Vacation envy

My wife and I were discussing whether envy could be positive. She was of the mind that envy could be a motivator, that seeing what others have can spur ambition. I felt that the resentment inherent in envy undermined any positive outcome. After all, envy is one of the Seven Deadly Sins, not one of the Seven Really-Not-So-Bad Sins.

Studies have shown that social media can make people feel bad about themselves, and not just because they clicked on that post entitled, “She Dressed as a Stripper at an IODE Meeting And You Won’t Believe What Happened NEXT! But Then Again, You Might!”

The reason is envy. There you are, sitting in your boxers, eating leftover Kraft Dinner, when you stumble upon Facebook photos of friends frolicking in the tropical surf. They’re sipping vodka drinks piled with exotic fruit. And they’re not even wearing sunblock, because wherever they are, the sun is cancer-free.

You see that and you wonder, “Why can’t I be somewhere warm? Where’s my exotic fruit?”

I know several people who have escaped this relentless winter in this way. I don’t think I’m envious but I do wonder how they manage it. More to the point, I wonder why we can’t.

Deb and I make a decent income. Or at least I assume we do. Maybe I’m underpaid and don’t know it. It’s not like I can go up to my co-workers and say, “I make X-thousand. How much do you make?” It’s just not done. While we share almost everything about our lives these days, personal income is one of the bits of privacy we cling to. Why else do you think it was so titillating to learn, in the “Blurred Lines”/Marvin Gaye lawsuit, that this single song generated $16 million? $16 million! That’s X times more than I make a year!

Whether our income is above or below average, we nonetheless always seem to be just getting by. Without going into greater debt, there’s no way we can afford a getaway. Plus, the roof needs to be redone, the cars need repairs, the gutters are falling off, we need new kitchen counters, there’s tuition to pay, I need new glasses and probably a root canal, there are braces coming, and our ancient furnace – the furnace! It’s freezing sitting here in my boxers!

Just last week, we had two automatic withdrawals refused at the bank. The two companies that we owed the payment to charged us penalties, and the bank assessed us two service charges of $45 for non-sufficient funds. That’s right: the bank took money out of our account because there was no money to take out of our account.

I was thinking all this lying in bed Monday morning, the start of a week of vacation to coincide with Abby’s March break. Outside was snow and ice and unrelenting cold. There would be no frolicking this week, no exotic fruit. I wallowed. Wallowing is one of the Not-Very-Good-At-All Sins.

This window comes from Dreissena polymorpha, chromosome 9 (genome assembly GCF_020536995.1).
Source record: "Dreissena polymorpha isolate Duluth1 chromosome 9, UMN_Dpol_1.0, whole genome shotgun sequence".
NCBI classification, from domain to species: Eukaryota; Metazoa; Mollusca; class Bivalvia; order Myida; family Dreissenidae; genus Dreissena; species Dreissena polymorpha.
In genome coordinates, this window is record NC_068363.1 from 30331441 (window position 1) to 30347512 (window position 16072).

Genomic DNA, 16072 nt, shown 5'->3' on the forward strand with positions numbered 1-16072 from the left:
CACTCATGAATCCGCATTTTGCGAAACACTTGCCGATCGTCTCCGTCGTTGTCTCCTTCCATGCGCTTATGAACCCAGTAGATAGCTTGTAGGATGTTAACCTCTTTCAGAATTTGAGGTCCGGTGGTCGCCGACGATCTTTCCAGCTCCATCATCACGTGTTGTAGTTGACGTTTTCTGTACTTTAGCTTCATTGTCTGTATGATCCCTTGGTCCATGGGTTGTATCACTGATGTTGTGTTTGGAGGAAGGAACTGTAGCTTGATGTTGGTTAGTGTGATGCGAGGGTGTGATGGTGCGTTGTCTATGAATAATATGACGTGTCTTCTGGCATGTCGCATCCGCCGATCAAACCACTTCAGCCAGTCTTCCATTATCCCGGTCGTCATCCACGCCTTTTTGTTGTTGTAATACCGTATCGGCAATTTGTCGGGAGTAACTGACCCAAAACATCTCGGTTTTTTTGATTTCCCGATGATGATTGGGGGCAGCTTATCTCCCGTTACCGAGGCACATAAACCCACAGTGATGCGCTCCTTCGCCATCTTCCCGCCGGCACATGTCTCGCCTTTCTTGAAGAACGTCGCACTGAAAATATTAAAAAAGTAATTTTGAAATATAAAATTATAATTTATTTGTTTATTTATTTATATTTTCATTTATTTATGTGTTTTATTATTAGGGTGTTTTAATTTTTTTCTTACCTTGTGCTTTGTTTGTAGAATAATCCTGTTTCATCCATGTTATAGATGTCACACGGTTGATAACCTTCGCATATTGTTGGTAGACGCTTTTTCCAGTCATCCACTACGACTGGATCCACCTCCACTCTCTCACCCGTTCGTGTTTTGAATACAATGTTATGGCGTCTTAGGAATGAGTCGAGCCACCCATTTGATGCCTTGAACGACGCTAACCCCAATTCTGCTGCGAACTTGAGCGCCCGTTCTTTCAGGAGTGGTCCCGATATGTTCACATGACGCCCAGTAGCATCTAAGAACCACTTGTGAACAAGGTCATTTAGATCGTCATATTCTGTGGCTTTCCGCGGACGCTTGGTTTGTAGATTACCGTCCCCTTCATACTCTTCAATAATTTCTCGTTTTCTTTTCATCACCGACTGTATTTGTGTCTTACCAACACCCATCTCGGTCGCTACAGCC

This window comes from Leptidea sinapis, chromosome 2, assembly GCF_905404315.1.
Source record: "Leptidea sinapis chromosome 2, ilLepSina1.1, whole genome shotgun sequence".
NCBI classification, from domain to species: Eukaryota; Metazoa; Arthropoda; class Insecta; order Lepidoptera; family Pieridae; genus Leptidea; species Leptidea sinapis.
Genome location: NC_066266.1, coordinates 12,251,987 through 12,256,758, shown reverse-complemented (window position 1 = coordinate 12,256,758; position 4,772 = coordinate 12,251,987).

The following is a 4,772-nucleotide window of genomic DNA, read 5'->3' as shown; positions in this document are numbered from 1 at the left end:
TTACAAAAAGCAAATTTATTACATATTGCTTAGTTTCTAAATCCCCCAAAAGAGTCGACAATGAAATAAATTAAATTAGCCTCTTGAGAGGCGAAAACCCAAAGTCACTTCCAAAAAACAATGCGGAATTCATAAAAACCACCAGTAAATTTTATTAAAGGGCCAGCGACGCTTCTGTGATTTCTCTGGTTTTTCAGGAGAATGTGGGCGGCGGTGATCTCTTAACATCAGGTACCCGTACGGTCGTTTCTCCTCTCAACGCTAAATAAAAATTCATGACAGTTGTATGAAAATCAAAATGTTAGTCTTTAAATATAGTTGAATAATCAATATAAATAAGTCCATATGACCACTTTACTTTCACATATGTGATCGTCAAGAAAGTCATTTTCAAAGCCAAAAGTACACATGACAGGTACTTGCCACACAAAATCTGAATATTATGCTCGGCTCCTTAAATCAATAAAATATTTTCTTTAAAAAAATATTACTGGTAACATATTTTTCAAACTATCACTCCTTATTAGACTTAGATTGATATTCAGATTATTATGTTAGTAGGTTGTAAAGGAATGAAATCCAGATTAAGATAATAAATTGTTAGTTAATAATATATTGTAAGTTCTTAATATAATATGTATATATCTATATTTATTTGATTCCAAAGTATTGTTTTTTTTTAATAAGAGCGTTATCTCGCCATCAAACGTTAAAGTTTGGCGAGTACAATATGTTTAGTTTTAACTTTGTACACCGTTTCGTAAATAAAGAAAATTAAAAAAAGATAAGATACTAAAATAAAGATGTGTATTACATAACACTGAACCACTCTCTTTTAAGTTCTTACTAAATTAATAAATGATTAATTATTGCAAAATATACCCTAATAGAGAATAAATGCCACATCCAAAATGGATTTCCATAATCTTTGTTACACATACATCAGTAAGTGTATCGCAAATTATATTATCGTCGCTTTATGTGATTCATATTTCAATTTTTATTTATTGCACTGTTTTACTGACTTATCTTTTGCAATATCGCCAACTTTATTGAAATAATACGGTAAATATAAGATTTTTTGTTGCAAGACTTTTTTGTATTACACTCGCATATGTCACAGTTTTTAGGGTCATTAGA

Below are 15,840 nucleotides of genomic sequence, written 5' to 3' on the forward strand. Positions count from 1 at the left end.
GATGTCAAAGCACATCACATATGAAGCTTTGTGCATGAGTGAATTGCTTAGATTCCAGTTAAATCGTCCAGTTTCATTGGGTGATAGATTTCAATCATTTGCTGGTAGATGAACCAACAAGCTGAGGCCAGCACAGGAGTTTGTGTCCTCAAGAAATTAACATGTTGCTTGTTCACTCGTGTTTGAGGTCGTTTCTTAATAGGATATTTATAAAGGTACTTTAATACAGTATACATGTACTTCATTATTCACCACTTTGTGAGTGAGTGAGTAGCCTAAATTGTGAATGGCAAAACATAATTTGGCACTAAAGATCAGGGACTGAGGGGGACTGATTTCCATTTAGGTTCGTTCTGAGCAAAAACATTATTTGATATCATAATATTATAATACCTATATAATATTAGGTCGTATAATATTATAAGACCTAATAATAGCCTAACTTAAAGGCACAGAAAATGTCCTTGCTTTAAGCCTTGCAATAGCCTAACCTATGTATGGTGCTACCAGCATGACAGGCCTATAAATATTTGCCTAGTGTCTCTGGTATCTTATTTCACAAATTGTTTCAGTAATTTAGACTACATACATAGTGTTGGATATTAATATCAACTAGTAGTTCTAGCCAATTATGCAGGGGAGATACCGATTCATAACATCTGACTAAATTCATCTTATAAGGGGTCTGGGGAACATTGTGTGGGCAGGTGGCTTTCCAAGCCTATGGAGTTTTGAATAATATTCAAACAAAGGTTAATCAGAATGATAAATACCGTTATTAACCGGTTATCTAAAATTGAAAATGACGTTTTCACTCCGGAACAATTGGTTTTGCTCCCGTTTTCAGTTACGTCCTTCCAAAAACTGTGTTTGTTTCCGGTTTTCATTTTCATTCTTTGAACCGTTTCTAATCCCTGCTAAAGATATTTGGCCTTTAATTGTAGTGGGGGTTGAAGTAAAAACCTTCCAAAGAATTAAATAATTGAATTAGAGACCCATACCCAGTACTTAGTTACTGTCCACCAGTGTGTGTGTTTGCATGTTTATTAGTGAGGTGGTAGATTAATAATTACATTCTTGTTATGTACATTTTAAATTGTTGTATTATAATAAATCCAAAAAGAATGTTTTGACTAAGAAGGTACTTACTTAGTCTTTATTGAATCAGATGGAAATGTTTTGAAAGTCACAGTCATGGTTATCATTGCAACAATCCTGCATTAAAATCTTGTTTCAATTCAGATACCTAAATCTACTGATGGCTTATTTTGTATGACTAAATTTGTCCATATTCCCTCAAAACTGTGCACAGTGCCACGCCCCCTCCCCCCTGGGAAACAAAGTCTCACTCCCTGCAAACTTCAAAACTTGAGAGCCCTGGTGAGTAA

But once the sun came up and I got on with my day, I experienced the small thrill of knowing that I was lounging mid-morning while everyone around me was working. There’s something illicit about that, like faking a sick day. It felt a little like freezing time, but maybe that’s because I had just read a book about a man who can freeze time. Of course, he uses his power to remove women’s clothes, so maybe we should just forget I mentioned it, along with my reading habits.

There was something liberating in stopping what I was doing in the middle of the day and repairing a tuning post on Abby’s guitar. A little later on, I sat and played piano for a while, the first time in weeks. I ate a cupcake for lunch.

I realized that free time, not the destination, was the real vacation. Call it rationalization, but I could imagine myself in some tropical clime fretting about travel connections, what we were going to eat, what might eat us, what to tip, who to tip, worrying about our possessions, complaining about the (other) tourists, wondering what the cats were destroying back home.

Plus, I don’t even like exotic fruit that much.

I’m grateful to live in a solid house where everyone is healthy, eats well and sleeps soundly most nights. I’m grateful to live in a part of the world where, in the middle of a vacation day, I can put on my boots and go for a worry-free walk.

But just a quick one: it’s friggin’ cold out there!

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About rossmurray1

I'm Canadian so I pronounce it "Aboot." No, I don't! I don't know any Canadian who says "aboot." Damnable lies! But I do know this Canadian is all about humour (with a U) and satire. Come by. I don't bite, or as we Canadians say, "beet."
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57 Responses to Vacation envy

  1. Yup. I wonder how others manage to do the tropical holiday, too. Lots of debt, maybe? At least the weather is okay here. 🙂

  2. Paul says: